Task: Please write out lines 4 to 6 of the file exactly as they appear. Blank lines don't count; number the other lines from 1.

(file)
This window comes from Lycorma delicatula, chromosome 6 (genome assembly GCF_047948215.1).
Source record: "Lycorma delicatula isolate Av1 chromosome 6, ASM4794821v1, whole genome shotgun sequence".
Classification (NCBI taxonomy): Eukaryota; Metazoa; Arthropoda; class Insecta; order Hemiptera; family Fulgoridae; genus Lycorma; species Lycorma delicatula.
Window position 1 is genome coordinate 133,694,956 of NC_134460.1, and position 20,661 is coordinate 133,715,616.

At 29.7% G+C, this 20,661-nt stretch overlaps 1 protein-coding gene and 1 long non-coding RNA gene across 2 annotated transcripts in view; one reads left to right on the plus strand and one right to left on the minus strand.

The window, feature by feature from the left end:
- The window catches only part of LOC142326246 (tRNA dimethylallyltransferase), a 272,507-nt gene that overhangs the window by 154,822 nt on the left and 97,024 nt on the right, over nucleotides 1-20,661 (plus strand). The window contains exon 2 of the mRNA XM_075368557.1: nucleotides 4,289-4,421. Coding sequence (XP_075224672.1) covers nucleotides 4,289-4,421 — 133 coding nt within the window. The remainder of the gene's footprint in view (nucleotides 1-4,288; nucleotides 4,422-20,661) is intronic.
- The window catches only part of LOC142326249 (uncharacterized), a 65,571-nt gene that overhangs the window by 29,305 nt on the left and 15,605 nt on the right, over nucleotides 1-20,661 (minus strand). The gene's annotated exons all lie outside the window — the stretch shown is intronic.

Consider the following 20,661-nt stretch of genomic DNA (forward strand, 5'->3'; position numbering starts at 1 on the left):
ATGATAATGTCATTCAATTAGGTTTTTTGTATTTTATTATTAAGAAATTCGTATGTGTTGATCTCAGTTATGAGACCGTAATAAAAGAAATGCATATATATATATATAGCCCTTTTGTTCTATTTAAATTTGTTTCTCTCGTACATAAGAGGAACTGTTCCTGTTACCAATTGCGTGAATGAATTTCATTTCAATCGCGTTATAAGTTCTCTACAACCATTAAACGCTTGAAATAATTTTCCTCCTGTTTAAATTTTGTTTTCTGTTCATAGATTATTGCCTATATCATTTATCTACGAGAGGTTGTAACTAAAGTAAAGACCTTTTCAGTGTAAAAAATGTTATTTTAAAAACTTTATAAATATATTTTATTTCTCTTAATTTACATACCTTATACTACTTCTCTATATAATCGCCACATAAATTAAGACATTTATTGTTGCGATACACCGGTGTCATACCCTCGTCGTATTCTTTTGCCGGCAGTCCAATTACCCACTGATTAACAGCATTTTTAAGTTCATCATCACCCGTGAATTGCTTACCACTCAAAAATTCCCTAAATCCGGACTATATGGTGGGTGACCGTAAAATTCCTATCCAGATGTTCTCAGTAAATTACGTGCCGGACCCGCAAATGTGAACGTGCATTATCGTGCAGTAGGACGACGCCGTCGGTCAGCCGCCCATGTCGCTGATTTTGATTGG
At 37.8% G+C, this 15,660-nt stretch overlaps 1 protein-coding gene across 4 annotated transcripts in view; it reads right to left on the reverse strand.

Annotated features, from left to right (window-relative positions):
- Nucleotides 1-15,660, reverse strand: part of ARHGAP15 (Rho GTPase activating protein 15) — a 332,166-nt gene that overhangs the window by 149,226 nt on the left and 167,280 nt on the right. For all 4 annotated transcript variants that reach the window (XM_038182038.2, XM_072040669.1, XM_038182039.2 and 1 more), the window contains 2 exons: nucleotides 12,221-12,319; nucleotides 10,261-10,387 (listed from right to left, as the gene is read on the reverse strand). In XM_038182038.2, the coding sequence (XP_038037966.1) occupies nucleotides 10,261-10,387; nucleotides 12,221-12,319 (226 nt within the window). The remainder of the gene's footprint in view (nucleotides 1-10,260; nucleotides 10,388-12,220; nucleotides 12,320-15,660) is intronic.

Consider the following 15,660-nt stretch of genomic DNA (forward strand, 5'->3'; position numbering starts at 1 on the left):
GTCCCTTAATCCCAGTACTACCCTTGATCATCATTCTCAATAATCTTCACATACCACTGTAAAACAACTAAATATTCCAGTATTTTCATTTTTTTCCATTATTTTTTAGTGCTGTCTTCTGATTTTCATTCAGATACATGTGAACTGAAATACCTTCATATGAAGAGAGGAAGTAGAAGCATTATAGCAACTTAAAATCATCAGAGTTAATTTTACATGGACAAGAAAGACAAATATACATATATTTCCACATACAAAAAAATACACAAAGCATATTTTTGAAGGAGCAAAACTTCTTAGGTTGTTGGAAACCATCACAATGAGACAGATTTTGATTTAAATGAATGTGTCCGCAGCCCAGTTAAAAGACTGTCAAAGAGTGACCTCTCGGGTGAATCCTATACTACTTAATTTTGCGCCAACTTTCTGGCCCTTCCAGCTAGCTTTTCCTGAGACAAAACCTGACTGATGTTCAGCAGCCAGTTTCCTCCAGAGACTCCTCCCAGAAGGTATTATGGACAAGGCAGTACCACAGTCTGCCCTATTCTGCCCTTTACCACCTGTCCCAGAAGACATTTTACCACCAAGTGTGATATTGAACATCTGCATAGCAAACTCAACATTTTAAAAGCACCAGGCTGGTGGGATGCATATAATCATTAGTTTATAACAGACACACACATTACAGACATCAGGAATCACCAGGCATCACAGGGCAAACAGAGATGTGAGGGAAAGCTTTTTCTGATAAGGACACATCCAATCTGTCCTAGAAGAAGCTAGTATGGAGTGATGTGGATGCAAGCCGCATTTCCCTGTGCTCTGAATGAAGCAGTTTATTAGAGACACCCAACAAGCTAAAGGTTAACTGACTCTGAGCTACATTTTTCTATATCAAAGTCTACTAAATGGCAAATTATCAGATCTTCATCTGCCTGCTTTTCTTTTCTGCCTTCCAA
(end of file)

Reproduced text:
Window position 1 is genome coordinate 133,694,956 of NC_134460.1, and position 20,661 is coordinate 133,715,616.

At 29.7% G+C, this 20,661-nt stretch overlaps 1 protein-coding gene and 1 long non-coding RNA gene across 2 annotated transcripts in view; one reads left to right on the plus strand and one right to left on the minus strand.

The window, feature by feature from the left end: